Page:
Book Soundtracking: The Idiot

by Andrew Patterson

It’s Halifax Pop Explosion, which means there are a bajillion shows happening all the time. The line-up this year is really strong and last night was perhaps the finest bill of the year: at Reflections, Sheer Agony, Cousins, Bloodhouse and Thee Oh Sees played. An impeccable line-up, if you ask me, irresistible even. I was exhausted by 10:30pm, but I had to stay to see it all. It was a great show and when I got home at around 2:30am, I set to sleeping heavily. I woke around noon today.

I put the kettle on, reheated some soup and made a sandwich. I sat down to eat with a book. I’m about a third of the way through Dostoyevsky’s The Idiot. I enjoy reading with music on, but find it impossible to concentrate on the narrative when the music has words. Because of this, I’ve dedicated some thought to music/book pairing. I think the first time ‘Book Soundtracking’ really worked for me was listening to Charles MingusLet My Children Hear Music (apparently Mingus’ favorite album of his own) while reading Conrad’s Lord Jim: they’re both sort of slowly chaotic and off-kilter.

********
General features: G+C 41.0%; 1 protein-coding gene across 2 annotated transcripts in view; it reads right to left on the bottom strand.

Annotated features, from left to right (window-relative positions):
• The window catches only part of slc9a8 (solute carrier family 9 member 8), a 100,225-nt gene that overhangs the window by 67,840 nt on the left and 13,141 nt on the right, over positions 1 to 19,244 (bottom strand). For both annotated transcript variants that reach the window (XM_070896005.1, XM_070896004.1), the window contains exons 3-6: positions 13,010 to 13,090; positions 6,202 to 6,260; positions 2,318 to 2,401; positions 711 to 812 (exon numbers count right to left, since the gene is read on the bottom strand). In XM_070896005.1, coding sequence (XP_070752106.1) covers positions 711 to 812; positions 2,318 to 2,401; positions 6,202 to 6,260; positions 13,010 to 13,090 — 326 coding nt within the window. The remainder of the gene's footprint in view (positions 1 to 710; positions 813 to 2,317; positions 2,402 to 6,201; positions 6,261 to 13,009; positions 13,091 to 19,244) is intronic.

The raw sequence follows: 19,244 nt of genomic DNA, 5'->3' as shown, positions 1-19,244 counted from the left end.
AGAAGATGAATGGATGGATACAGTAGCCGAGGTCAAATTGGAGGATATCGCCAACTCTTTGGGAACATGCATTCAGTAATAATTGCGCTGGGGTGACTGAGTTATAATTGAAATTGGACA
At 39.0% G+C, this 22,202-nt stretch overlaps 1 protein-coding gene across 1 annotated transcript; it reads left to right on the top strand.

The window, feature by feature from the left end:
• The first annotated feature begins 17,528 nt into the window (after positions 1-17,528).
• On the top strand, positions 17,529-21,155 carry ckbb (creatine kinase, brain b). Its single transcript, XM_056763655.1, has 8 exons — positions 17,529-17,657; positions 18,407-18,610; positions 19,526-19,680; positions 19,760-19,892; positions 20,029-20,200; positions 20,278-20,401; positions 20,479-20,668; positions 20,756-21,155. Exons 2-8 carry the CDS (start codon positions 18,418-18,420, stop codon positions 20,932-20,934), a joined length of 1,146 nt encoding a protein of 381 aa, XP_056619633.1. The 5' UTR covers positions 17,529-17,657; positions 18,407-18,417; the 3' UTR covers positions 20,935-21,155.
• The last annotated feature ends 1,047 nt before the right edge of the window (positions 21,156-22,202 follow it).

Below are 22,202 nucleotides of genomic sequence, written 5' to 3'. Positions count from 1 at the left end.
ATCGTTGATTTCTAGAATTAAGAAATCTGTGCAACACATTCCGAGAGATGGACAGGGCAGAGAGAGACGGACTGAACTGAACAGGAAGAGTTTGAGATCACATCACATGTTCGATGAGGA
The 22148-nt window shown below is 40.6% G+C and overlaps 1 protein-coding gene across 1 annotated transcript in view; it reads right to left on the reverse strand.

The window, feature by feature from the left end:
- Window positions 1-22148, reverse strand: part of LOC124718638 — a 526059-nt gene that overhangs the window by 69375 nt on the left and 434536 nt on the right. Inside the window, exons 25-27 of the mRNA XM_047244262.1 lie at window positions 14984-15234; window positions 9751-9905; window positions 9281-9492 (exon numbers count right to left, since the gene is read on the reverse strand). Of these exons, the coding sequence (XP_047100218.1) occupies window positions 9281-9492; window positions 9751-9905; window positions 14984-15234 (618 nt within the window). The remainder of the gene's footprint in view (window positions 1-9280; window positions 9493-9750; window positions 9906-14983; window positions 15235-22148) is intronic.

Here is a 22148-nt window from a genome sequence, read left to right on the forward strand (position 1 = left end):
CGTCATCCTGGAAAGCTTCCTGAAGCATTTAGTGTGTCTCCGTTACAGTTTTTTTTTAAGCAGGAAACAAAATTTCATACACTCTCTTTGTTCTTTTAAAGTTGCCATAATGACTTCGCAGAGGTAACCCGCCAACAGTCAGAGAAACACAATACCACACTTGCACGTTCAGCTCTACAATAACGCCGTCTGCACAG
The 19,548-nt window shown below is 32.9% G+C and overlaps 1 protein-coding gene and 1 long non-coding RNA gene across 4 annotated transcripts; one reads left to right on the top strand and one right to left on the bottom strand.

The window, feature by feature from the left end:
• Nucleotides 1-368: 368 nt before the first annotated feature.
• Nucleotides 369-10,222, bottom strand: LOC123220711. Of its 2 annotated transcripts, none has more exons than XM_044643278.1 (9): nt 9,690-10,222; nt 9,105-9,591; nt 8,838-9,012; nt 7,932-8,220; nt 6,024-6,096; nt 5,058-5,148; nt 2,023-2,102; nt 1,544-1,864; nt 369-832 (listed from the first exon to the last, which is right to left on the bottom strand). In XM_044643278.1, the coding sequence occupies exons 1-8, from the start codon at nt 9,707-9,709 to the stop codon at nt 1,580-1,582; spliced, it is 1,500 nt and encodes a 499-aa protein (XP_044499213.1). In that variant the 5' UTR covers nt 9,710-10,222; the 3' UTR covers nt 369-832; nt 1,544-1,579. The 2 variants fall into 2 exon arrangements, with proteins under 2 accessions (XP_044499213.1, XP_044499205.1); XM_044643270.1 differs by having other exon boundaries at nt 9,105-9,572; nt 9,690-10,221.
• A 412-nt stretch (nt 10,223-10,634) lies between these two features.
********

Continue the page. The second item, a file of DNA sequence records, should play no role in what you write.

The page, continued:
Along with Dostoyevsky’s Russia, I’ve withdrawn into the world of Type Records as the season turns colder. Type Records’ records are a trove of painstaking swells, ethereal hums, crackling noise and swelling string arrangements. They have a really cohesive sound and look to them: wordless, stark, beautiful. I’ve discovered all kinds of late night or early morning gems.

Today, I learned that Type Records #064, Jóhann Jóhannsson’s masterful And In The Endless Pause Came The Sound Of Bees, goes real nice with a side of pouring rain and existential angst.